Elite
Highly rated in
22
conditions

Berlin, BE, DE 

Marcus Maurer is in Berlin, Germany. Maurer is rated as an Elite expert by MediFind in the treatment of Angioedema. He is also highly rated in 22 other conditions, according to our data. His top areas of expertise are Papular Urticaria, Hives, Angioedema, and Cold Urticaria.

 
 
 
 
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Elite
Highly rated in
9
conditions

Hungarian Angioedema Center Of Reference And Excellence

Budapest, BU, HU 

Henriette Farkas is in Budapest, Hungary. Farkas is rated as an Elite expert by MediFind in the treatment of Angioedema. She is also highly rated in 9 other conditions, according to our data. Her top areas of expertise are Hereditary Angioedema, Angioedema, Hives, and Protein Deficiency.

What is the outlook (prognosis) for Angioedema?

Angioedema that does not affect the breathing may be uncomfortable. It is usually harmless and goes away in a few days.

When should I contact a medical professional for Angioedema?

Call your provider if:

  • Angioedema does not respond to treatment
  • It is severe
  • You have never had angioedema before

Go to the emergency room or call the local emergency number (such as 911) if there are any of the following symptoms:

  • Abnormal breathing sounds
  • Difficulty breathing or wheezing
  • Fainting
What are the latest Angioedema Clinical Trials?
A Randomized, Double-Blind, Placebo-Controlled, Phase 3, Three-way Crossover Trial to Evaluate the Efficacy and Safety of Two Dose Levels of KVD900, an Oral Plasma Kallikrein Inhibitor, for On-Demand Treatment of Angioedema Attacks in Adolescent and Adult Patients With Hereditary Angioedema Type I or II
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COrticosteroids in acUte uRticAria in emerGency dEpartment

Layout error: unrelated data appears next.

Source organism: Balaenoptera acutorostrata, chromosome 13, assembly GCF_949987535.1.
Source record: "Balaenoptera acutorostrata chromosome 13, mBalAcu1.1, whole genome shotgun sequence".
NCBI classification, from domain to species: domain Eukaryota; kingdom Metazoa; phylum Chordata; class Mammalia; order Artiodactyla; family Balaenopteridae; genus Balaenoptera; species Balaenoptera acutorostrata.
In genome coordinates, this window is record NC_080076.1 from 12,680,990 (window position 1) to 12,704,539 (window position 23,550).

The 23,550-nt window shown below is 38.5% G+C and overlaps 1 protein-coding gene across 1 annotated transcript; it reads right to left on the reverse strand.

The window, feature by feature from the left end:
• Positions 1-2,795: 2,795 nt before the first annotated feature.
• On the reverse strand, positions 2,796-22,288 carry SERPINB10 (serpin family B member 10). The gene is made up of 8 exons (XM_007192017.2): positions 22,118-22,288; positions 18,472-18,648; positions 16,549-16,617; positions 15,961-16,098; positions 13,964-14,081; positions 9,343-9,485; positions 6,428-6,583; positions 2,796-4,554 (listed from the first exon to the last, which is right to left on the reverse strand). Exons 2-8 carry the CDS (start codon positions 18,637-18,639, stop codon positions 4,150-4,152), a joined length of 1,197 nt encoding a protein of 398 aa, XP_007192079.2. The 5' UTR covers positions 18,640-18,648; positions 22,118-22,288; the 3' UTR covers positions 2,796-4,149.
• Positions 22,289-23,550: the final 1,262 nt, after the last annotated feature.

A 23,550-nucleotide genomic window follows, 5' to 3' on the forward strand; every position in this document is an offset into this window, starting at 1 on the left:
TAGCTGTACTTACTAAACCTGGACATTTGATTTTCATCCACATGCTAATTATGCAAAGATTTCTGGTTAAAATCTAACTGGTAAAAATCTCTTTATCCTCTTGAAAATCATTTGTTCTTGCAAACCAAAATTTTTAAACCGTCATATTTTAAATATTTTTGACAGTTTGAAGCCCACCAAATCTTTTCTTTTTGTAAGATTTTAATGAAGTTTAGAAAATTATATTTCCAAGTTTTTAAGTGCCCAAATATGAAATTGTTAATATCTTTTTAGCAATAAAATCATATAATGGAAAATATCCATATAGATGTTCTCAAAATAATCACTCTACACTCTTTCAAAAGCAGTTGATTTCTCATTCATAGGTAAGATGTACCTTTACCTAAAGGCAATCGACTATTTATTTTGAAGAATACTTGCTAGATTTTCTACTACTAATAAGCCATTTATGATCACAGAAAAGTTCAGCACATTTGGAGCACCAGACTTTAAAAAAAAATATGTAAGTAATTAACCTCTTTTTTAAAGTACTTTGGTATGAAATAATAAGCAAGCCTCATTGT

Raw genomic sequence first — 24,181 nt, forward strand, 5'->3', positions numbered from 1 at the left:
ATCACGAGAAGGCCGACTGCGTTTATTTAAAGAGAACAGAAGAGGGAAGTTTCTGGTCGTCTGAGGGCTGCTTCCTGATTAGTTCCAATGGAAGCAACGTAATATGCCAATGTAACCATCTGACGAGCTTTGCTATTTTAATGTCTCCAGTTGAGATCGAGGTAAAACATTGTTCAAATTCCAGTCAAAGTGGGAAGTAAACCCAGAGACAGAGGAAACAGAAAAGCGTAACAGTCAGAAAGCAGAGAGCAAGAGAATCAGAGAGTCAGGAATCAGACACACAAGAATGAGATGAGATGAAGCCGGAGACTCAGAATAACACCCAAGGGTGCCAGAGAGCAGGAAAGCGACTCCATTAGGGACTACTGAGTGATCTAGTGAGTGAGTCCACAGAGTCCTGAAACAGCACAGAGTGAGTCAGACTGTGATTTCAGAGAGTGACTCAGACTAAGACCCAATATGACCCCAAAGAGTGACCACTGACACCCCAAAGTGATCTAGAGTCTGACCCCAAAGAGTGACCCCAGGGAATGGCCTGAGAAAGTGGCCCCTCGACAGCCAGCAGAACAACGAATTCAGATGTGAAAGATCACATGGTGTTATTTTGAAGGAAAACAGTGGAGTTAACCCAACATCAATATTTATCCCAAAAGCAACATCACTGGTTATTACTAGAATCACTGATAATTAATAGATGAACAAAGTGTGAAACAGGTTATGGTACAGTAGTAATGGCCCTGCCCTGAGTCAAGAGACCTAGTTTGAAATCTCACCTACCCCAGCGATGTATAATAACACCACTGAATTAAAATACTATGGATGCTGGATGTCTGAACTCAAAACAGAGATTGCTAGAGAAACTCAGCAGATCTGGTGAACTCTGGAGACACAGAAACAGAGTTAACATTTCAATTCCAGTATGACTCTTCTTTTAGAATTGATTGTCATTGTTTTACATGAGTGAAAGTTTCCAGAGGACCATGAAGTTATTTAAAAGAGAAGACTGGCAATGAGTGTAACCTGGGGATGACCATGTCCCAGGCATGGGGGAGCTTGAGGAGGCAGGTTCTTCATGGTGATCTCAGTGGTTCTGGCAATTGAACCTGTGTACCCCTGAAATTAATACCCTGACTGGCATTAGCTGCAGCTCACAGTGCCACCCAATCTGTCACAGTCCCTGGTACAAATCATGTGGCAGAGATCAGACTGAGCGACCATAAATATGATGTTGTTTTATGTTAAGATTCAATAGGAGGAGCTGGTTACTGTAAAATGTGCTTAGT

What are the Latest Advances for Angioedema?
Prophylactic therapy with subcutaneous C1-inhibitor is associated with sustained symptom control in patients with hereditary angioedema.
Case Report: Safety and Efficacy of Omalizumab in a 13-Year-Old Patient With Chronic Spontaneous Urticaria and Type 1 Diabetes.
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How satisfactory is on-demand icatibant from the patients' perspective in real life?
Who are the sources who wrote this article ?

Published Date : February 02, 2020
Published By : Stuart I. Henochowicz, MD, FACP, Clinical Professor of Medicine, Division of Allergy, Immunology, and Rheumatology, Georgetown University Medical School, Washington, DC. Also reviewed by David Zieve, MD, MHA, Medical Director, Brenda Conaway, Editorial Director, and the A.D.A.M. Editorial team.

What are the references for this article ?

Barksdale AN, Muelleman RL. Allergy, hypersensitivity, and anaphylaxis. In: Walls RM, Hockberger RS, Gausche-Hill M, eds. Rosen's Emergency Medicine: Concepts and Clinical Practice. 9th ed. Philadelphia, PA: Elsevier; 2018:chap 109.

Dinulos JGH. Urticaria, angioedema, and pruritus. In: Dinulos JGH, ed. Habif's Clinical Dermatology. 7th ed. Philadelphia, PA: Elsevier; 2021:chap 6.

Dreskin SC. Urticaria and angioedema. In: Goldman L, Schafer AI, eds. Goldman-Cecil Medicine. 26th ed. Philadelphia, PA: Elsevier; 2020:chap 237.